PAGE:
Getting Employee Feedback

Getting Employee Feedback

When we begin a conversation by respecting the wishes of the other person, we start to generate some of the goodwill needed for creative problem solving and productive business communication.

Employee morale problems can be the result of any number of workplace problems. If employees don't like a particular supervisor, or feel that their work isn't appreciated, results will suffer. Getting to the root of the problem is sometimes a challenge. In many instances, the only way to get at it is to ask your employees to tell you.
This can be a difficult situation for you and for them. On the one hand, you can gain valuable information about how to increase your employees' job satisfaction. On the other, you might have to face the fact that something that you do is a source of problems. An employee is faced with similar concerns. Should they offer honest criticism and risk retaliation, or keep silent?

Sample Feedback Script

This sample script is designed to help you obtain useful feedback from your employees. It suggests what to say to assure employees that their input is valued, and a variety of issues that might be of concern. It also offers options to use when a meeting doesn't go quite as planned. Open the discussion by saying something like:

Thanks for coming to talk with me.  What I’d like to talk about is employee morale.  I want to make this job as fulfilling and satisfying for you as I can.  Before I can do that, though, I need to know how you feel your job could be made more fulfilling or what other steps we can take to make you feel satisfied in your job.

At this point, if the employee has definite comments or feedback, let the employee talk.  Maintain eye contact, take good notes and occasionally nod or smile to let the employee know that you’re listening.  If the employee doesn’t seem to have anything to say right off the bat, or seems hesitant to comment, you might say something like:

I want you to know that I’m really interested in what you have to say, and I don't want you to feel uncomfortable giving criticism, if that’s what’s necessary.  This isn’t a trap, and I’m not going to get angry or retaliate for any criticism you might make.  This is really a team process and we’re on the same side.  If it’s OK with you, I’d like to go through some specific questions, and get your thoughts. If you’d rather not do this now, let me know.  We can reschedule a time to meet or you can jot some thoughts down on paper if you’d rather.

If the employee seems really uncomfortable or uninterested, you might conclude the session now.  If the employee seems to want to continue participating, you could then go through a list of questions or topics and ask the employee to comment about them.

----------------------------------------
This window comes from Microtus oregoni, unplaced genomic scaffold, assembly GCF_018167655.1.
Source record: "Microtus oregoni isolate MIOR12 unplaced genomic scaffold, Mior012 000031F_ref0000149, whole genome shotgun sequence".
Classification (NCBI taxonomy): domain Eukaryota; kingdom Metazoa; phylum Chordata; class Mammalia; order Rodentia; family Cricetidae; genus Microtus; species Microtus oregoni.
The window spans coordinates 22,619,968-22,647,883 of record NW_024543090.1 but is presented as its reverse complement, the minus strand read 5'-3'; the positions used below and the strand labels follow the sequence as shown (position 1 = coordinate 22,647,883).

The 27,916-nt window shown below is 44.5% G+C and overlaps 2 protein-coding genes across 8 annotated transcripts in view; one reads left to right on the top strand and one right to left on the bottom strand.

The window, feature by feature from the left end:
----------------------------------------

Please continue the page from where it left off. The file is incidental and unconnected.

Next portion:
Here’s a sample of some topics that might get your discussion going:

    >> The good and bad habits of supervisors and coworkers
    >> The employee’s future at the company and how he or she feels about it
    >> The employee’s workload and the distribution of work in general
    >> The employee’s feelings about the importance of the work he or she does
    >> How employees get along with each other
    >> The condition of the equipment with which the employee must work
    >> The pay and benefits the employee receives and how they compare with other companies
    >> The consistency and fairness of the way employees are treated and disciplined
    >> The potential for growth/advancement
    >> The employee’s experiences with and feelings about coaching and feedback
    >> The usefulness and appropriateness of instructions and training received
    >> The attitude of the managers/owners toward the employees

You might ask the employee to respond to each of these topics.  Be sure to take good notes.

After the discussion, sum up by saying:

Thanks very much for taking the time to let me know how you feel.  I appreciate your honesty, and I hope you’ll feel free to come and talk to me if you have questions, suggestions, or additional comments.

Let the employee know what to expect:

After I conduct some more meetings with other employees, I’m going to look at this information and try to figure out ways that we can change things to make your job even more fulfilling and rewarding.  I hope to have some information back to you within two weeks that will tell you where we’ll go from here.

 Thanks again.

By |2013-04-25T12:55:37+00:00September 19th, 2012|Sales Service Blog, Sales, Management and Passion|Comments Off on Getting Employee Feedback

About the Author:

A Facilitator in the area of Management & Leadership, Sales & Team development.